Diagonal groups and arcs over groups

R. A. Bailey, Peter J. Cameron*, Michael Kinyon, Cheryl Praeger

*Corresponding author for this work

Research output: Contribution to journalArticlepeer-review

2 Citations (Scopus)
7 Downloads (Pure)


In an earlier paper by three of the present authors and Csaba Schneider, it was shown that, for m≥2, a set of m+1 partitions of a set Ω, any m of which are the minimal non-trivial elements of a Cartesian lattice, either form a Latin square (if m=2), or generate a join-semilattice of dimension m associated with a diagonal group over a base group G. In this paper we investigate what happens if we have m+r partitions with r≥2, any m of which are minimal elements of a Cartesian lattice. If m=2, this is just a set of mutually orthogonal Latin squares. We consider the case where all these squares are isotopic to Cayley tables of groups, and give an example to show the groups need not be all isomorphic. For m>2, things are more restricted. Any m+1 of the partitions generate a join-semilattice admitting a diagonal group over a group G. It may be that the groups are all isomorphic, though we cannot prove this. Under an extra hypothesis, we show that G must be abelian and must have three fixed-point-free automorphisms whose product is the identity. (We describe explicitly all abelian groups having such automorphisms.) Under this hypothesis, the structure gives an orthogonal array, and conversely in some cases. If the group is cyclic of prime order p, then the structure corresponds exactly to an arc of cardinality m+r in the (m−1)-dimensional projective space over the field with p elements, so all known results about arcs are applicable. More generally, arcs over a finite field of order q give examples where G is the elementary abelian group of order q. These examples can be lifted to non-elementary abelian groups using p-adic techniques.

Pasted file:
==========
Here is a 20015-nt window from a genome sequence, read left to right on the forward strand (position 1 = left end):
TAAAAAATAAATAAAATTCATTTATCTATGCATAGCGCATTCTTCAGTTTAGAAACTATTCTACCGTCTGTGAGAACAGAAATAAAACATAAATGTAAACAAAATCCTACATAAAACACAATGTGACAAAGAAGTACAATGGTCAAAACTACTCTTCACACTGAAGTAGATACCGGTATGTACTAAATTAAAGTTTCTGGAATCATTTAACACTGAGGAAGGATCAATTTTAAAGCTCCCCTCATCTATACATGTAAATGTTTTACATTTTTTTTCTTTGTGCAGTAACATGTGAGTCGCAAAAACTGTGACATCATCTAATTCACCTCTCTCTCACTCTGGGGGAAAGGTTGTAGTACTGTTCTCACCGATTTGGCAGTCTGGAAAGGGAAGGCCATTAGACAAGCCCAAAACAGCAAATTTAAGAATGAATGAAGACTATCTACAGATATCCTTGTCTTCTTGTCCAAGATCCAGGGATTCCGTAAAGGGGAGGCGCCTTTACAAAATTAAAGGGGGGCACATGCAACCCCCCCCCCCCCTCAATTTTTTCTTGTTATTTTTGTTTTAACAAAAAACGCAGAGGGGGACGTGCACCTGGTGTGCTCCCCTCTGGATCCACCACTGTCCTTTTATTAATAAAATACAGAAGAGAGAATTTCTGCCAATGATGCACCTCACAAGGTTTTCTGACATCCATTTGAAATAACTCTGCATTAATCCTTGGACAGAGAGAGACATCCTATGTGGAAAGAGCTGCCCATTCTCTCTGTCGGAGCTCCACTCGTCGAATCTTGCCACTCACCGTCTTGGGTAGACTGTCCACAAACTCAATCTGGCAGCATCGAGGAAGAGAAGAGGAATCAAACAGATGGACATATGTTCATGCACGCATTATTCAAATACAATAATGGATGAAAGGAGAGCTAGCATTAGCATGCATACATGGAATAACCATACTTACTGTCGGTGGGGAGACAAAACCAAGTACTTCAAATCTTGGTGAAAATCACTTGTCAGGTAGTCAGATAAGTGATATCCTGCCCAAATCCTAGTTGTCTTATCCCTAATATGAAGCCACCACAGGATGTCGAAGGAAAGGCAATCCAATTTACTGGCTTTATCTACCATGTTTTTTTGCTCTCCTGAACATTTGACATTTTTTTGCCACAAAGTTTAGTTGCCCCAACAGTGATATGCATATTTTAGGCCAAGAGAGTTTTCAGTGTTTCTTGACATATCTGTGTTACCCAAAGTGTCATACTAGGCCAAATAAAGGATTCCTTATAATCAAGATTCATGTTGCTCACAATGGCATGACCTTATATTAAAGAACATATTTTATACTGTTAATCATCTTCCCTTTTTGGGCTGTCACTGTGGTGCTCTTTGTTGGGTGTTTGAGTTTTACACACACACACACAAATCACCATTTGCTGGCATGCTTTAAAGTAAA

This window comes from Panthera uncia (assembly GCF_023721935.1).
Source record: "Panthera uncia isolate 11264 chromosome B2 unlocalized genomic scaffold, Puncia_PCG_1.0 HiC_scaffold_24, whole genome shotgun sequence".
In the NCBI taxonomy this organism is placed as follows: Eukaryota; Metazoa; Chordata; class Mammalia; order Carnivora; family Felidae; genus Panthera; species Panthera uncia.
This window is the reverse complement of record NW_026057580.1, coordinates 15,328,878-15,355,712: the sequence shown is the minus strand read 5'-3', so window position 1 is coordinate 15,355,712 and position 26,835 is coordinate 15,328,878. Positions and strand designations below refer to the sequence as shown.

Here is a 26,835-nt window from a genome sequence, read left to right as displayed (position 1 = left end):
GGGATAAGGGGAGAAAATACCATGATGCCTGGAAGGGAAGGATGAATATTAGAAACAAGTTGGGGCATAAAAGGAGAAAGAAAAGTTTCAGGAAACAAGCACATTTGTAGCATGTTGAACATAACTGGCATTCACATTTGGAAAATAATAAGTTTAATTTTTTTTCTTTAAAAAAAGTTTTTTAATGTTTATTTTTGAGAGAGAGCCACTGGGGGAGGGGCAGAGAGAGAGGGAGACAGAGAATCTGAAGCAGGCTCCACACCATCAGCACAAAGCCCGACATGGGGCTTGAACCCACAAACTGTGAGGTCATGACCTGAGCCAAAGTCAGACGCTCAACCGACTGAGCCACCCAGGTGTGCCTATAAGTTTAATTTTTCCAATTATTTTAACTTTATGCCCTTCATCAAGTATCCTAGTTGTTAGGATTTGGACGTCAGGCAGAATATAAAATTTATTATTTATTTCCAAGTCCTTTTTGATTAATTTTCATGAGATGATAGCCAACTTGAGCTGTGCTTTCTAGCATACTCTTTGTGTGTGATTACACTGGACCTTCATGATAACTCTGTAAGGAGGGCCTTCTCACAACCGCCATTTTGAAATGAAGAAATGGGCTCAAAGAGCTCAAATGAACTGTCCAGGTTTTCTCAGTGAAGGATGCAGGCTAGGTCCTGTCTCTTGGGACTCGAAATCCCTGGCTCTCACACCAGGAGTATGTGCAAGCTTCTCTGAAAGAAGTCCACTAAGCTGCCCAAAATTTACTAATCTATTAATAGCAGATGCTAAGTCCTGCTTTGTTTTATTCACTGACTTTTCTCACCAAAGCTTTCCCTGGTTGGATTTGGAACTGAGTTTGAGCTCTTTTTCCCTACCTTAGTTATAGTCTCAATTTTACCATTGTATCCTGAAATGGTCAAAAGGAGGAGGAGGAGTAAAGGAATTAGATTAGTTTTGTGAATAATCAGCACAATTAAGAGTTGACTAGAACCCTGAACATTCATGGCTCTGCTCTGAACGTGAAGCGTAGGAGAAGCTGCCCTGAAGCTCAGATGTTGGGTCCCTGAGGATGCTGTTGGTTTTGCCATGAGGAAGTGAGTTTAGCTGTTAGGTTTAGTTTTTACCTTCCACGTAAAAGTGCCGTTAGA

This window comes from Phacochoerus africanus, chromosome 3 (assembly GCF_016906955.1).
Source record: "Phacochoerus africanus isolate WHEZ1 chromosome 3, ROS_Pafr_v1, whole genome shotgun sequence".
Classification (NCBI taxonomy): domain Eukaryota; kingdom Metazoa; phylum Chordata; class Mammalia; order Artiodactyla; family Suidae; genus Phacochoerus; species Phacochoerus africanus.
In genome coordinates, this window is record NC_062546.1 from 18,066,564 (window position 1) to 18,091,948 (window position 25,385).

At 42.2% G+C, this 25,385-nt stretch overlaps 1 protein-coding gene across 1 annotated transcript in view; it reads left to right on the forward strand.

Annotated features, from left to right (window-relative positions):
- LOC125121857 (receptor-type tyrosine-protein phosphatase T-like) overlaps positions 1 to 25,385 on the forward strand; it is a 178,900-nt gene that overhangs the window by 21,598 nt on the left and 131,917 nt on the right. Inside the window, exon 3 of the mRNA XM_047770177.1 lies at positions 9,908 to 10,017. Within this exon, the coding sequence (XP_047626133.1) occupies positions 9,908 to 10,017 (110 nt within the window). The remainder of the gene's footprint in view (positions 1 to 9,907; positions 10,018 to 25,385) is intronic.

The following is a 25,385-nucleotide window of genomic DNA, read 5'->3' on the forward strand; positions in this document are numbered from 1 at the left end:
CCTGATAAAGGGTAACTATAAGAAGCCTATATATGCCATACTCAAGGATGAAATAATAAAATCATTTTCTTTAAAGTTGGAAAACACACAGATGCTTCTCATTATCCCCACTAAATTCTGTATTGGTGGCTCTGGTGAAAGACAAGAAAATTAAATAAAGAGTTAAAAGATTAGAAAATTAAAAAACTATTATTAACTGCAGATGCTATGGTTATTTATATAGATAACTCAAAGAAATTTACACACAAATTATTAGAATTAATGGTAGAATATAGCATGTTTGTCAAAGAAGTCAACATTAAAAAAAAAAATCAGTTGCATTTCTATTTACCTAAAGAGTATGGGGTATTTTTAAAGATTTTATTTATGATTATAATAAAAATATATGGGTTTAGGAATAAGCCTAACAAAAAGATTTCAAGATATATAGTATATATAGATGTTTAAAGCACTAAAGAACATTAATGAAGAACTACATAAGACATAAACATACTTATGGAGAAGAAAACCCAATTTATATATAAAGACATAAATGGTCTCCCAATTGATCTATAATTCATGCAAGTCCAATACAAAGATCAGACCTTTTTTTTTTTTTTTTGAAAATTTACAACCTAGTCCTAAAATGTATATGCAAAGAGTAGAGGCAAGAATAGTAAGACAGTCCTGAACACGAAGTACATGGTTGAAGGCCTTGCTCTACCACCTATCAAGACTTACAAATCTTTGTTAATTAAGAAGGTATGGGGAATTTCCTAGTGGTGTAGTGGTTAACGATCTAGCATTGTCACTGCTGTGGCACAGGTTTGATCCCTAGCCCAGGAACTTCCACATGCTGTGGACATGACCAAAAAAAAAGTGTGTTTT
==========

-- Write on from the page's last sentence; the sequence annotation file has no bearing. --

Original languageEnglish
Pages (from-to)2069-2080
Number of pages11
JournalDesigns, Codes and Cryptography
Issue number9
Early online date4 Jul 2021
Publication statusPublished - 1 Sept 2022


  • Diagonal group
  • Arc
  • Orthogonal array
  • Diagonal semilattice
  • Frobenius group


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